The glut of teen coming-of-age movies that came out of Hollywood during the 1980s was commonly filled with careless hijinks and sexual humiliations. the late 1980s also saw a boom in the popularity of foreign language films, with the release of several high profile European dramas that eschewed the challenging, intellectual Bergmanesque art house styles of the 1970s and aimed instead directly at the hearts of more casual moviegoers. As an acclaimed French director who had spent the previous decade working in America, Louis Malle was perhaps ideally suited in 1987 to merge these two trends with his first movie upon returning home. In Au Revoir Les Enfants, a movie based on his own experience as an 11-year-old during the occupation of France by the Germans, Malle puts the usual adolescent shenanigans in the background and focuses instead on the more serious implications of living on the edge of adulthood in world with no room for children.
In 1943, Julien (Gaspard Manesse) is sent to a Catholic boarding school so as not to interfere with his mother's (Francine Racette) social life. Prodigiously smart, Julien quickly notices something different about three new students, and it doesn't take long for him to deduce that they are Jews being sheltered by the school's teachers and priests. When his own demons and abandonment issues allow, Julien bonds with one of the new boys, Jean (Raphaël Fejtö), who shares a love for reading. Although the other students of St. John of the Cross are generally preoccupied by the typical adolescent mischief, rebukes, and concerns of growing boys — petty fights, silly games, discovering girls, and navigating the social pitfalls and weird emotional quirks of puberty — the war permeates everything, sometimes in obvious ways such as air raids and rations, but in less apparent ways, as well, and a small act of bullying or moment of youthful indiscretion amongst oblivious children can have dire consequences.
Au Revoir Les Enfants places a lot responsibility on the shoulders of a young, inexperienced actor, and Malle's casting of Manesse is an overwhelming success. He's sharp, sensitive and thoroughly appealing, even when indulging in the less flattering aspects of boyhood. Manesse reminded me more than once of Jean-Pierre Léaud, the child actor who played the most iconic of French tweens, Antoine Doinel from Francois Truffaut's 1959 breakout The 400 Blows. Both Julien and Antoine internalize their turbulent environments, alternately bottling up and lashing out, and Manesse simultaneously plays his turbulent feelings buried deep inside and barely held back by his pensive, inquisitive face. It's as a good a child performance as there is, and if Manesse had pursued acting as a career he may have equalled or surpassed Léaud's respectable body of work.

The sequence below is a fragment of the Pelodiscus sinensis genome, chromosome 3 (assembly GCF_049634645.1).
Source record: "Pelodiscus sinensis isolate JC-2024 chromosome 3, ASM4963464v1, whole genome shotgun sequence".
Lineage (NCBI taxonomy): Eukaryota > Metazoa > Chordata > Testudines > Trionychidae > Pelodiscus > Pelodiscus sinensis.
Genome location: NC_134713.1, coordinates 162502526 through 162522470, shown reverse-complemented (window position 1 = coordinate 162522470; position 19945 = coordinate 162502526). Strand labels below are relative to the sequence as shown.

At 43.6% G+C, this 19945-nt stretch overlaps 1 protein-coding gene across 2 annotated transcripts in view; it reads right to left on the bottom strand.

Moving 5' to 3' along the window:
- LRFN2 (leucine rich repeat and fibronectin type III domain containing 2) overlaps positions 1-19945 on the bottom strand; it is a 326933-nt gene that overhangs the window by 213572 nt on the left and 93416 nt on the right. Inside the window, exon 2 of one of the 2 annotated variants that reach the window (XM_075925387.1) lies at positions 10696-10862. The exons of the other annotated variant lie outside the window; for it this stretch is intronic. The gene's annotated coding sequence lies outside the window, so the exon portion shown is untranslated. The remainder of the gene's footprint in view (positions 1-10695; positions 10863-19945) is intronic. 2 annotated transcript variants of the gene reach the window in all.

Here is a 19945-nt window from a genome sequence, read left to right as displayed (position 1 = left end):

On its surface, Au Revoir Les Enfants is about the often sudden and rude intrusion of adult life into childhood, and, although artfully made, its primary theme is maybe a little too simple and direct. Beyond the on-the-nose title, however, Malle also seems to be digging at a deeper subtext about how the French upper class, in their bargain of convenience with the Nazis, discarded responsibility for the future of France — and yet, ironically, in doing so, they placed their children in the hands of morally serious people who were committed not only to resistance, but to the ethical instruction and humanism that France's elite collaborators were incapable of imparting. These two thematic threads ultimately cross in harrowing fashion, and, if not for Malle's painstakingly restrained touch, Au Revoir Les Enfants might have wallowed too much in sentiment, but, for a movie about children, it's an a impressive exercise in emotional economy.